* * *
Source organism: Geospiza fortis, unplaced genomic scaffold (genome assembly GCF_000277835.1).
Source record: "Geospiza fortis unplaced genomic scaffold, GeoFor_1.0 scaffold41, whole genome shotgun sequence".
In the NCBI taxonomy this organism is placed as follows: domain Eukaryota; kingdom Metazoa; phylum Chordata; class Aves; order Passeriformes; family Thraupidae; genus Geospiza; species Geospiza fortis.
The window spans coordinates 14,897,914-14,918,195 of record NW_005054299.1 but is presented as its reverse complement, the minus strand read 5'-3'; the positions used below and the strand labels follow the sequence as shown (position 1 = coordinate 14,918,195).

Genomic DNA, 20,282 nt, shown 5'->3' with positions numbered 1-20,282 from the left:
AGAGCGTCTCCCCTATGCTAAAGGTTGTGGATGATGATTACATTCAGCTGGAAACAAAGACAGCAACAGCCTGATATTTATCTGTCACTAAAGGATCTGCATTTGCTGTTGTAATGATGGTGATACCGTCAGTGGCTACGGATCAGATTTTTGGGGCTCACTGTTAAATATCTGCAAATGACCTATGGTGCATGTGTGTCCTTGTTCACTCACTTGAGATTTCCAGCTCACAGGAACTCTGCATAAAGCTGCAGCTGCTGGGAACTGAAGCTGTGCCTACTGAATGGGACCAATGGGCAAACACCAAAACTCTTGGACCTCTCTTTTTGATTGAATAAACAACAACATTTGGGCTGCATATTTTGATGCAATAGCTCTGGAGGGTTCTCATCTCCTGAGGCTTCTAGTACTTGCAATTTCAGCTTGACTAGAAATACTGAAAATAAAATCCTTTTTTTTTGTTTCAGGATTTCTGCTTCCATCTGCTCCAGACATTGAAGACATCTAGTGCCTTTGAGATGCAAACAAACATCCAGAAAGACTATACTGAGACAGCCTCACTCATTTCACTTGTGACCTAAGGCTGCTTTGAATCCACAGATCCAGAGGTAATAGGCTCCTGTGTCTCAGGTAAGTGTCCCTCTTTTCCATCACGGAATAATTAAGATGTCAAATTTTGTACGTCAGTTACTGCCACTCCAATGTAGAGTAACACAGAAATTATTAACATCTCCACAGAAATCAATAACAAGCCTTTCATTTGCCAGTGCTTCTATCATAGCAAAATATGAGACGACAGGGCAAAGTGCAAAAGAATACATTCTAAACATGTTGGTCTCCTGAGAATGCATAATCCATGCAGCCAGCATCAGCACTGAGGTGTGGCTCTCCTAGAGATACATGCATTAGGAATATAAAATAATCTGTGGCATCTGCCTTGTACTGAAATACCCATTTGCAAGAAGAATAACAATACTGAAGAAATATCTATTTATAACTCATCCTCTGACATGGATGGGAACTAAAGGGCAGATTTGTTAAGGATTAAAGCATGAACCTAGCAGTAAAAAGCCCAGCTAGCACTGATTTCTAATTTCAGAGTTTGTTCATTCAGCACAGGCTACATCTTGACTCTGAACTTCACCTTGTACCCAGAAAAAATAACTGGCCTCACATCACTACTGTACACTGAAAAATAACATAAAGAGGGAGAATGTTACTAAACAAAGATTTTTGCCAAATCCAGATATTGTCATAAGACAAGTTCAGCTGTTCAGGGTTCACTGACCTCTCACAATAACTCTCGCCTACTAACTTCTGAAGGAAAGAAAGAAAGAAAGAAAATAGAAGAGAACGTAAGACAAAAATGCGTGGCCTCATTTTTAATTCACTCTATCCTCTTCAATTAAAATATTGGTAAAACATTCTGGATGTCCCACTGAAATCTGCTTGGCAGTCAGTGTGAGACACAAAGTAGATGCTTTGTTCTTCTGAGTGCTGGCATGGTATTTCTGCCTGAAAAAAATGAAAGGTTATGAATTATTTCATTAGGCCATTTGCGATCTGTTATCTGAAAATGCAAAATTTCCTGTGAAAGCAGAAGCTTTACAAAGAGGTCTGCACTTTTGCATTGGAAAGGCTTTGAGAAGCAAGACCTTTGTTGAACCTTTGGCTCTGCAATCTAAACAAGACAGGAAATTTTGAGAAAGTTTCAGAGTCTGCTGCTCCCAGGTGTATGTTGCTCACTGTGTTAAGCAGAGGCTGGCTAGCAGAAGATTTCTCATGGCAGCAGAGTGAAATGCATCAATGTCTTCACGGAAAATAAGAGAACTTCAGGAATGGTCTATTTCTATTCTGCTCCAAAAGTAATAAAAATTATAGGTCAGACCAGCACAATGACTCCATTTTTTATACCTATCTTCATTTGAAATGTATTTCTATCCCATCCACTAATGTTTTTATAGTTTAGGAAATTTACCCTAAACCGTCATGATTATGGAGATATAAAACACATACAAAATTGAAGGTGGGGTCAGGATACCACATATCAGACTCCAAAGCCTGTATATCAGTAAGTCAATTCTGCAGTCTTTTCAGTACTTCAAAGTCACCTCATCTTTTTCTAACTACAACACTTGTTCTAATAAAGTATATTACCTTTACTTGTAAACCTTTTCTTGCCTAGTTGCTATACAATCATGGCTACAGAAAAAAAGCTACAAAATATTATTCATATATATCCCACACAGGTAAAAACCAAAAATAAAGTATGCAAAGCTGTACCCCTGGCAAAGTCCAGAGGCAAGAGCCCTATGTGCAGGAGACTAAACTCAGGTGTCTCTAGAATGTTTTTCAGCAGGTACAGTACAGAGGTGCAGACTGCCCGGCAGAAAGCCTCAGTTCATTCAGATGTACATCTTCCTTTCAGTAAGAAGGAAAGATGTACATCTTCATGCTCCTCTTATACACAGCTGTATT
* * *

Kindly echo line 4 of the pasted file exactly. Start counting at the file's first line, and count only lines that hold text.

The window spans coordinates 14,897,914-14,918,195 of record NW_005054299.1 but is presented as its reverse complement, the minus strand read 5'-3'; the positions used below and the strand labels follow the sequence as shown (position 1 = coordinate 14,918,195).